Things You'll Need
Fine-toothed hand saw
Drill and drill bits
Wall paneling can quickly change the looks of a bathroom. Whether you are adding waterproof panels behind a bathtub, or putting up decorative wall panels in the entire room, the installation process is basically the same. Most bathroom paneling pieces come in 4-by-8-foot sheets. If you have basic carpentry skills, installing bathroom wall paneling should be a simple task. Preparing the walls may take as long as actually hanging the bathroom paneling.
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Set the panels in a nearby room to acclimate for at least 24 to 48 hours before you begin. Stand the panels on end or lay them flat with scrap wood between them as spacers.
Remove all fixtures on the wall. Take off electrical outlet covers with a screwdriver. Take all previous wall coverings, except wallpaper and paint, off to the drywall or cement backer board. Use a putty knife or scraper to remove any pieces that remain.
Use a pry bar to gently remove all trim and molding from the floor, ceiling, doors and windows.
Repair the wall if necessary. If the drywall shows signs of mold, find the leak and fix it before proceeding.
Locate the studs with a stud finder. Mark each stud with a chalk line. Most studs are 16 inches on center, so once you find a stud, you should be able to find the adjacent one by measuring 16 inches away from the stud.
Start in the corner of the bathroom that you first see when you walk into the room. Hold a panel in place along with a level to make sure the corner is plumb. If it's not, use a fine-toothed saw to trim away whatever is necessary to make it plumb; cut from the finished side of the panel to avoid snags. Use a circular saw to cut the panel so it's 1/4 inch short of the floor. When using a circular saw, cut from the back of the paneling.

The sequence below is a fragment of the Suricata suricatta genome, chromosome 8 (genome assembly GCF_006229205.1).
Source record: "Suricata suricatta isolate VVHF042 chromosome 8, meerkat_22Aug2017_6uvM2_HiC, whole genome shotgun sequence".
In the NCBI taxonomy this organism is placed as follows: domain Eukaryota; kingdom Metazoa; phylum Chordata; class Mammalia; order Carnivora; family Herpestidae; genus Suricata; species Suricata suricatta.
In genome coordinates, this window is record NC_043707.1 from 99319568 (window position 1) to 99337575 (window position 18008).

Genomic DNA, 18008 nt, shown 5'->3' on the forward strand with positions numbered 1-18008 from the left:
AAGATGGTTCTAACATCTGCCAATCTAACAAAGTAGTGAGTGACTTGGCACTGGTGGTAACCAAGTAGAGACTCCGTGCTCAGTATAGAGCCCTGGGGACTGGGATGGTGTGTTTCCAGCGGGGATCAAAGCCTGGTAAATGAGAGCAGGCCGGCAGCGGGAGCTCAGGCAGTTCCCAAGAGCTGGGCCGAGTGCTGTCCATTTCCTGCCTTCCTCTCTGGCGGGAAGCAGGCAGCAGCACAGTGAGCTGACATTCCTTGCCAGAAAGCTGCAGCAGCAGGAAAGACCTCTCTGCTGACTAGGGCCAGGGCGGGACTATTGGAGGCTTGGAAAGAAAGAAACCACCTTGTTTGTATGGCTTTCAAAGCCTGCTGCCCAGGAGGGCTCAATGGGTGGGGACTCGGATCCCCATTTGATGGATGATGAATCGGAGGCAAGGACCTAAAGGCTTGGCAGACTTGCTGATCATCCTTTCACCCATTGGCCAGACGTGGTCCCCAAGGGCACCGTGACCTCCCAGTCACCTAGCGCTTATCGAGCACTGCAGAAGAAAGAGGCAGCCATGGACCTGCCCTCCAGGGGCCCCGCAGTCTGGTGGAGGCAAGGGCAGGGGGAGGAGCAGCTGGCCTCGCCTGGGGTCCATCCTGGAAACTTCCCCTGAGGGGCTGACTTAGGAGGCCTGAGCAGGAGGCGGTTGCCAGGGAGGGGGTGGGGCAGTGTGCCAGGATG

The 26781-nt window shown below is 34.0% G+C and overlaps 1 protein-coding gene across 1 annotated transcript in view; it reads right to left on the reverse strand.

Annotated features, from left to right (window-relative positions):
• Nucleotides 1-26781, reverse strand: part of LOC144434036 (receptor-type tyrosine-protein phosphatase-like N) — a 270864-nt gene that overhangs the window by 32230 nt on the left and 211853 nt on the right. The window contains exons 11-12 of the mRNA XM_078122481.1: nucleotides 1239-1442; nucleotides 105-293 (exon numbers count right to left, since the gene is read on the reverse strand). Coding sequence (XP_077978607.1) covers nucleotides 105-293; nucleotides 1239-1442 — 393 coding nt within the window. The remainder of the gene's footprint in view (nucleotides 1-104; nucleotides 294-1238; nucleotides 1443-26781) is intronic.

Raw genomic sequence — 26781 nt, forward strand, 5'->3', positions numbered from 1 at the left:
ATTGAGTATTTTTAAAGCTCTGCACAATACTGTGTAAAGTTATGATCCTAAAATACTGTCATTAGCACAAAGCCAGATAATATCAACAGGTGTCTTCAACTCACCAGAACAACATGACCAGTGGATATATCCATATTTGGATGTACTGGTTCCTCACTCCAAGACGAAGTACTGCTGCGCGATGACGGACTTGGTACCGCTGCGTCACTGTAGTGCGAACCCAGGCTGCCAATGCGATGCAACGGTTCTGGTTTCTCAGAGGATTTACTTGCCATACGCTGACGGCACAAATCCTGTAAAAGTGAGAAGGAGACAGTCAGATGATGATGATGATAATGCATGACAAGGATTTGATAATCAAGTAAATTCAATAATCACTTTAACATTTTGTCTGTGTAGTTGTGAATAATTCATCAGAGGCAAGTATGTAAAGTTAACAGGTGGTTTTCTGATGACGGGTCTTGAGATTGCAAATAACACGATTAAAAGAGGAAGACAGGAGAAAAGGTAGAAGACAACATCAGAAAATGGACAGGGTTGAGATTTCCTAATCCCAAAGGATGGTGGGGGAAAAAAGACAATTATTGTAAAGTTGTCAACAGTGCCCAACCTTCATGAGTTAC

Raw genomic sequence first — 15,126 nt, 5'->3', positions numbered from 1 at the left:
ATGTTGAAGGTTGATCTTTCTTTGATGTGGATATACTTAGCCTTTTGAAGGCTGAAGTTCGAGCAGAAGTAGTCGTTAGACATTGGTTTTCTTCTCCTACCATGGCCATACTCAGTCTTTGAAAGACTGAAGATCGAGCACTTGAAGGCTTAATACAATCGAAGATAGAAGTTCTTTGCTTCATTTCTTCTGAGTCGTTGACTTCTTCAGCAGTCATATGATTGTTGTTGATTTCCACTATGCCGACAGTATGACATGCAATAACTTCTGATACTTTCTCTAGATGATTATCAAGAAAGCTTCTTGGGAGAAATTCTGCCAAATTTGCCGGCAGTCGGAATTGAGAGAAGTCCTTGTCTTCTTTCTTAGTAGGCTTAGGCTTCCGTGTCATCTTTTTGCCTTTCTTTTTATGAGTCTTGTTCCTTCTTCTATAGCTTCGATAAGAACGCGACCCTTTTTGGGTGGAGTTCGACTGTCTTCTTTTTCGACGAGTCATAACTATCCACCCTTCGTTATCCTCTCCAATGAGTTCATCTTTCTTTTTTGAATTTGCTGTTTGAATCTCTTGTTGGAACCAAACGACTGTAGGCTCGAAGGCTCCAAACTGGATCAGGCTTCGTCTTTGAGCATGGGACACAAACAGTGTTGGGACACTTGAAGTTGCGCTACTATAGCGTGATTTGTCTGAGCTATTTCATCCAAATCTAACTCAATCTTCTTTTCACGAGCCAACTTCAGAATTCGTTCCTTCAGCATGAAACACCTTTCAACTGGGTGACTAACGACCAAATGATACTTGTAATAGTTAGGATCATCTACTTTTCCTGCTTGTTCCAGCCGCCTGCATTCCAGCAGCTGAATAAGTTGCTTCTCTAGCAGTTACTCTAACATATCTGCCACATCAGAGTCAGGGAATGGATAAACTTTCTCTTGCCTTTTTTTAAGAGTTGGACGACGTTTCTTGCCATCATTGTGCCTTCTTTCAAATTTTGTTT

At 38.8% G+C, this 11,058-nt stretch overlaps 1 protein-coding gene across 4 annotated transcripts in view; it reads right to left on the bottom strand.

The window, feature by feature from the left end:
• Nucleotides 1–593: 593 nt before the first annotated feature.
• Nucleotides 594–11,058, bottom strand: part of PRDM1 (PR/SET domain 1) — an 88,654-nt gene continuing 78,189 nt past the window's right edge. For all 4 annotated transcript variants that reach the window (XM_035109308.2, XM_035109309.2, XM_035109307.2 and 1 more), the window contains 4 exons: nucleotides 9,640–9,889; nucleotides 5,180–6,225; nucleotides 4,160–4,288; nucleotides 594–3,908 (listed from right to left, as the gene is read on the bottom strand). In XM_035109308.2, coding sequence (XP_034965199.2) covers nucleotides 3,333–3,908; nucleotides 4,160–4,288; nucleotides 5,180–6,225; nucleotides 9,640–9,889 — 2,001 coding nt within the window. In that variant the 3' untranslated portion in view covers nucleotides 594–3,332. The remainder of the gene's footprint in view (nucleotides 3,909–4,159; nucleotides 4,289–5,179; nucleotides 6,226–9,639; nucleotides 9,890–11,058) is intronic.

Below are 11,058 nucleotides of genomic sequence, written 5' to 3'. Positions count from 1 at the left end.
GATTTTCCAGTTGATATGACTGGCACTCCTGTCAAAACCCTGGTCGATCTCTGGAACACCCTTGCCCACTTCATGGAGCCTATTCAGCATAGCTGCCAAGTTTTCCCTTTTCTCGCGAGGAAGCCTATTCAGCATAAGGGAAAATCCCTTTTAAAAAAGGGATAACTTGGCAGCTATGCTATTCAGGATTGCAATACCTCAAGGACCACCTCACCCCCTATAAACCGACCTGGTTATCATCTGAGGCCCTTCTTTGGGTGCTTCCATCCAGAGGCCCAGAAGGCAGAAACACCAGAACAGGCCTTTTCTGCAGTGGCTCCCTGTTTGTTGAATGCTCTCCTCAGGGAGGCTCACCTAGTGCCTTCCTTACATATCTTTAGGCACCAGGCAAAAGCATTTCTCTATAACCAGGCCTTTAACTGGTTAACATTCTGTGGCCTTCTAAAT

Spread the panel adhesive recommended for your type of bathroom paneling on the back of the sheet. Set the panel in place. If your paneling requires nails, place the finishing nails along the side of the panel every 4 to 6 inches. Add extra nails along the studs, placing the nails 8 to 12 inches apart. Use a nail set to place the nail heads slightly below the surface of the paneling.
Prepare the next panel by trimming it to the right height. Spread adhesive on it and press the panel against the wall. Allow the thickness of a dime between the two panels to allow for expansion. Nail the second panel in place. Continue working your way around the room in this manner.
Rub chalk around electrical boxes. Hold the panel up to the wall and tap the area where the box is. The chalk transfers to the back of the panel so you know where to cut out the outlet hole. Drill pilot holes in each corner, then use a keyhole saw to cut out the hole. Use this same process to cut other shapes into the paneling.
Finish the job by putting the molding and trim back on the bathroom wall. Reattach the fixtures and electrical-outlet covers.
If the paneling has dark grooves, try to use dark-colored finishing nails there.
To mark where the paneling must be cut to fit around bathtub fixtures, make a template out of a piece of cardboard.